Leaders in the House and Senate released a plan on March 9 to offer forgivable loans to college students who become STEM or special education teachers. The plan revives a successful program that the General Assembly ended a few years ago. The fellows would be eligible for tuition loans from the state up to $8,250 per school year that would be repayable over 10 years or forgiven after two years of teaching for each school year they received the loan. There’s additional incentives if the fellows choose to teach in a low-performing school.
This is a step in the right direction to address the acute need to hire more teachers. North Carolina’s teacher shortage is growing annually because so many experienced teachers have left the profession and fewer college students are pursuing degrees in education. According to some reports, the UNC system has experienced a 30 percent reduction in enrollment in its teacher-prep programs as part of a national downward trend, but it doesn’t help that there were fewer incentives for people to become teachers.
Many have argued the situation is the result of several measures taken by the General Assembly in recent years to undermine teachers, stagnate salary, and reduce benefits. The tide has started to turn in the past two state budgets with significant increases in teacher pay, but more needs to be done.
More can be done, and hopefully the initial revival of Teaching Fellows is a sign of more to come. The program is expected to cost $6 million per year at the outset, it will hopefully help the schools that need the best and brightest teachers, and science, technology, engineering, mathematics, and special education positions are the hardest to staff.
However, there’s also a tremendous need for rockstars in elementary schools. The General Assembly has made early elementary literacy a priority with its Read to Achieve law of 2012 that requires all students to be reading at grade level by the end of third grade. And the Business Roundtable, which includes state leaders like Jim Goodnight of SAS, has made early literacy a similar priority by recently releasing a report titled “Why Reading Matters”. The General Assembly needs to feed that priority by adding teachers who pursue elementary education degrees to this new fellows program because STEM learning initiatives lose their value if the students can’t read the necessary content to be successful.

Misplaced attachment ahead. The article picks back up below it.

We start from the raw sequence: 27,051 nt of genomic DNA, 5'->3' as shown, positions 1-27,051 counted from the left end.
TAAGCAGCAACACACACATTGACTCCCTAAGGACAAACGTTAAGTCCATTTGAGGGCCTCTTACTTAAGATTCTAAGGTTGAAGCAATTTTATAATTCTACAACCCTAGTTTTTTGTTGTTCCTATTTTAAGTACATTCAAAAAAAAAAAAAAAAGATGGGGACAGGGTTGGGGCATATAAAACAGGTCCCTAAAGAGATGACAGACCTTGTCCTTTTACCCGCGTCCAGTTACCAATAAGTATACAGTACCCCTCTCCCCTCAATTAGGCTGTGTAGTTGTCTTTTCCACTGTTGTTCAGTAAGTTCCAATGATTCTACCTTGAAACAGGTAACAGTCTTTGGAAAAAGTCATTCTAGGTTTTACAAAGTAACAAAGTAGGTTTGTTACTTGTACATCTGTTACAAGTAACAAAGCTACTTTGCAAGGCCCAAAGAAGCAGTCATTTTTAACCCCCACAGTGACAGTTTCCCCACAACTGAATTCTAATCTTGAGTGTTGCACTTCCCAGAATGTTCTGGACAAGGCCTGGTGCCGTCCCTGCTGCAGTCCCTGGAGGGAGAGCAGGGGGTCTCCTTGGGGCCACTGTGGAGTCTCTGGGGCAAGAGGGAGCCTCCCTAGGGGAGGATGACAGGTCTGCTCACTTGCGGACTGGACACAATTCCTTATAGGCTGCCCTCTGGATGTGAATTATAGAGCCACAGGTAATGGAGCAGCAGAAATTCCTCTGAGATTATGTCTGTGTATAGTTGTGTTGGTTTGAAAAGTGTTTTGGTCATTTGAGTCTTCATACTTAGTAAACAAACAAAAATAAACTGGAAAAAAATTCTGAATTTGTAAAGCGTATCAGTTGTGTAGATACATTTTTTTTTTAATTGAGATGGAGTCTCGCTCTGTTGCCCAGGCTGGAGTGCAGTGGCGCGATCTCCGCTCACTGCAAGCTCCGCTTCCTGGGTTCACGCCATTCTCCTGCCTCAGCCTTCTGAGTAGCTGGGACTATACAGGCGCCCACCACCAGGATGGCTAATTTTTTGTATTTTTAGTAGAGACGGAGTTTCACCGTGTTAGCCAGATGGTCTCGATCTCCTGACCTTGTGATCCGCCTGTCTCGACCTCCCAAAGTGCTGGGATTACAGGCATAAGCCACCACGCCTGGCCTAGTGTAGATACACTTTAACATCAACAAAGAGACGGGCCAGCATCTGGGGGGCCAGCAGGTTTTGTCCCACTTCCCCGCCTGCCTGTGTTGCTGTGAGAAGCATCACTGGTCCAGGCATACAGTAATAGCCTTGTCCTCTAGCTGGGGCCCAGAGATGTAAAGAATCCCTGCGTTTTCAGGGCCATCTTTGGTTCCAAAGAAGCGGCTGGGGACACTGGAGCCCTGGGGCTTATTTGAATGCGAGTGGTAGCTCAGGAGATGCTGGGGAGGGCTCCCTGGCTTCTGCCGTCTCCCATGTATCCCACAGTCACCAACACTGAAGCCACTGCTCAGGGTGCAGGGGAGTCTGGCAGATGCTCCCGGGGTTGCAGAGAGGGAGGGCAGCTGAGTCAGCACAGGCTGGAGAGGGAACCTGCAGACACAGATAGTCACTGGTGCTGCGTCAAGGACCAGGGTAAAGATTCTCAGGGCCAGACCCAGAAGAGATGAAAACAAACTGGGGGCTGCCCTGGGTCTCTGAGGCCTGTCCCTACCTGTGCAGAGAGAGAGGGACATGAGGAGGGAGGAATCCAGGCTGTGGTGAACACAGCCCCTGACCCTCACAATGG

Having some form of NC Teaching Fellows back in the mix of options for future teachers will be a welcome initiative. It will join other local efforts to encourage college students to pursue an education degree.
For example, Wake County Public School System, in absence of any action, before last week, by the General Assembly to promote the teaching profession, started a new program last year called Wake Future Teachers. Students who graduated from a WCPSS high school were given a contract to come back and work in a WCPSS school after successfully completing a four-year teacher-preparation program. This shows that WCPSS Superintendent James Merrill, with the support of the Board of Education decided to literally grow his own teachers.
This is the type of forward-thinking North Carolina needs for its education system. All school districts should focus on producing the state’s future teachers just as much as they are focused on producing a private-sector-ready workforce. Demand for teachers will remain for the next several years unless there is a visible push to encourage students to become educators, and unless the state makes it easier to switch careers to become teachers.
Bringing back the Teaching Fellows in this form is a good start, but it needs to be promoted widely and expanded quickly. We encourage the General Assembly to get this proposal on Governor Roy Cooper’s desk, with the added measure of including elementary educators, by the end of this long session. It will go a long way to encourage current and future college students to pursue teaching certification at a time when demand is far outpacing supply.